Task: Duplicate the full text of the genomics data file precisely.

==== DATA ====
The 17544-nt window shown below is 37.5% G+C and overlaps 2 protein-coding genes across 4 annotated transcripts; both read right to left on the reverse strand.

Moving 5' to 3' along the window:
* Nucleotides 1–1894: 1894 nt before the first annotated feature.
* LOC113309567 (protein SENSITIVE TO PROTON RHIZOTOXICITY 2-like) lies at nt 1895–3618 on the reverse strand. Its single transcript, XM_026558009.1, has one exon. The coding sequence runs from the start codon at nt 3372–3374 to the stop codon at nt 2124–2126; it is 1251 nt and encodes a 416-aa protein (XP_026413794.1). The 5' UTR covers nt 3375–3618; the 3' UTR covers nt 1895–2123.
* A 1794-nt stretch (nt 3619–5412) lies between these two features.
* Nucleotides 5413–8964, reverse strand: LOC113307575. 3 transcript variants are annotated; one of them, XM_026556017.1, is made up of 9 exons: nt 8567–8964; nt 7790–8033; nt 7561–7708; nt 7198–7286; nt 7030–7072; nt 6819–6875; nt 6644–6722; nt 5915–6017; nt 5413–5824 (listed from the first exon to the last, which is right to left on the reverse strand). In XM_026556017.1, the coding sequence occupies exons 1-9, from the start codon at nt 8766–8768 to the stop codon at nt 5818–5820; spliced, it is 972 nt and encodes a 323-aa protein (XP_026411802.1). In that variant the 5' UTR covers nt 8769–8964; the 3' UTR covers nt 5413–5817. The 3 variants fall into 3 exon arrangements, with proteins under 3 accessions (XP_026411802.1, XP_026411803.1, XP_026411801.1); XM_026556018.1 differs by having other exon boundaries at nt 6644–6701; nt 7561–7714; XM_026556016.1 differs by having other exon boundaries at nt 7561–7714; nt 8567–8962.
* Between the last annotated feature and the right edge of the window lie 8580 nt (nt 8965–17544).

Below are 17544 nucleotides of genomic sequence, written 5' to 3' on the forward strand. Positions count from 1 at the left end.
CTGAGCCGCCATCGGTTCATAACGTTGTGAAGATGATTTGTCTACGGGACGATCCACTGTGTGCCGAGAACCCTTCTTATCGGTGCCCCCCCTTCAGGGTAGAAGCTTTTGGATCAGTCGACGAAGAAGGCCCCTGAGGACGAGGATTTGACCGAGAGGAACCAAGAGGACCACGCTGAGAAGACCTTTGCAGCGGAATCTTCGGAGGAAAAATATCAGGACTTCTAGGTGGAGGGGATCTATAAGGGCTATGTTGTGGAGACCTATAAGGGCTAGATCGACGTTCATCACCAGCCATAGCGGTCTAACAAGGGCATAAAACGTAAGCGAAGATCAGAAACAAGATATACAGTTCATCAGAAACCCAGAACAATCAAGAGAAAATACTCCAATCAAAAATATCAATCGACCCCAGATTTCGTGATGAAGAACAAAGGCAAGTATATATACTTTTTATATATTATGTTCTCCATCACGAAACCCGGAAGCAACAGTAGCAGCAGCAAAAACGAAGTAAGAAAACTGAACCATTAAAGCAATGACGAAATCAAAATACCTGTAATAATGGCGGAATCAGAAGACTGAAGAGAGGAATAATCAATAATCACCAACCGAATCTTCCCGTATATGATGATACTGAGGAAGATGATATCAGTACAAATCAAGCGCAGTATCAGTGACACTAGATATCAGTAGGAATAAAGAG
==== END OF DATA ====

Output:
The 17544-nt window shown below is 37.5% G+C and overlaps 2 protein-coding genes across 4 annotated transcripts; both read right to left on the reverse strand.

Moving 5' to 3' along the window:
* Nucleotides 1–1894: 1894 nt before the first annotated feature.
* LOC113309567 (protein SENSITIVE TO PROTON RHIZOTOXICITY 2-like) lies at nt 1895–3618 on the reverse strand. Its single transcript, XM_026558009.1, has one exon. The coding sequence runs from the start codon at nt 3372–3374 to the stop codon at nt 2124–2126; it is 1251 nt and encodes a 416-aa protein (XP_026413794.1). The 5' UTR covers nt 3375–3618; the 3' UTR covers nt 1895–2123.
* A 1794-nt stretch (nt 3619–5412) lies between these two features.
* Nucleotides 5413–8964, reverse strand: LOC113307575. 3 transcript variants are annotated; one of them, XM_026556017.1, is made up of 9 exons: nt 8567–8964; nt 7790–8033; nt 7561–7708; nt 7198–7286; nt 7030–7072; nt 6819–6875; nt 6644–6722; nt 5915–6017; nt 5413–5824 (listed from the first exon to the last, which is right to left on the reverse strand). In XM_026556017.1, the coding sequence occupies exons 1-9, from the start codon at nt 8766–8768 to the stop codon at nt 5818–5820; spliced, it is 972 nt and encodes a 323-aa protein (XP_026411802.1). In that variant the 5' UTR covers nt 8769–8964; the 3' UTR covers nt 5413–5817. The 3 variants fall into 3 exon arrangements, with proteins under 3 accessions (XP_026411802.1, XP_026411803.1, XP_026411801.1); XM_026556018.1 differs by having other exon boundaries at nt 6644–6701; nt 7561–7714; XM_026556016.1 differs by having other exon boundaries at nt 7561–7714; nt 8567–8962.
* Between the last annotated feature and the right edge of the window lie 8580 nt (nt 8965–17544).

Below are 17544 nucleotides of genomic sequence, written 5' to 3' on the forward strand. Positions count from 1 at the left end.
CTGAGCCGCCATCGGTTCATAACGTTGTGAAGATGATTTGTCTACGGGACGATCCACTGTGTGCCGAGAACCCTTCTTATCGGTGCCCCCCCTTCAGGGTAGAAGCTTTTGGATCAGTCGACGAAGAAGGCCCCTGAGGACGAGGATTTGACCGAGAGGAACCAAGAGGACCACGCTGAGAAGACCTTTGCAGCGGAATCTTCGGAGGAAAAATATCAGGACTTCTAGGTGGAGGGGATCTATAAGGGCTATGTTGTGGAGACCTATAAGGGCTAGATCGACGTTCATCACCAGCCATAGCGGTCTAACAAGGGCATAAAACGTAAGCGAAGATCAGAAACAAGATATACAGTTCATCAGAAACCCAGAACAATCAAGAGAAAATACTCCAATCAAAAATATCAATCGACCCCAGATTTCGTGATGAAGAACAAAGGCAAGTATATATACTTTTTATATATTATGTTCTCCATCACGAAACCCGGAAGCAACAGTAGCAGCAGCAAAAACGAAGTAAGAAAACTGAACCATTAAAGCAATGACGAAATCAAAATACCTGTAATAATGGCGGAATCAGAAGACTGAAGAGAGGAATAATCAATAATCACCAACCGAATCTTCCCGTATATGATGATACTGAGGAAGATGATATCAGTACAAATCAAGCGCAGTATCAGTGACACTAGATATCAGTAGGAATAAAGAG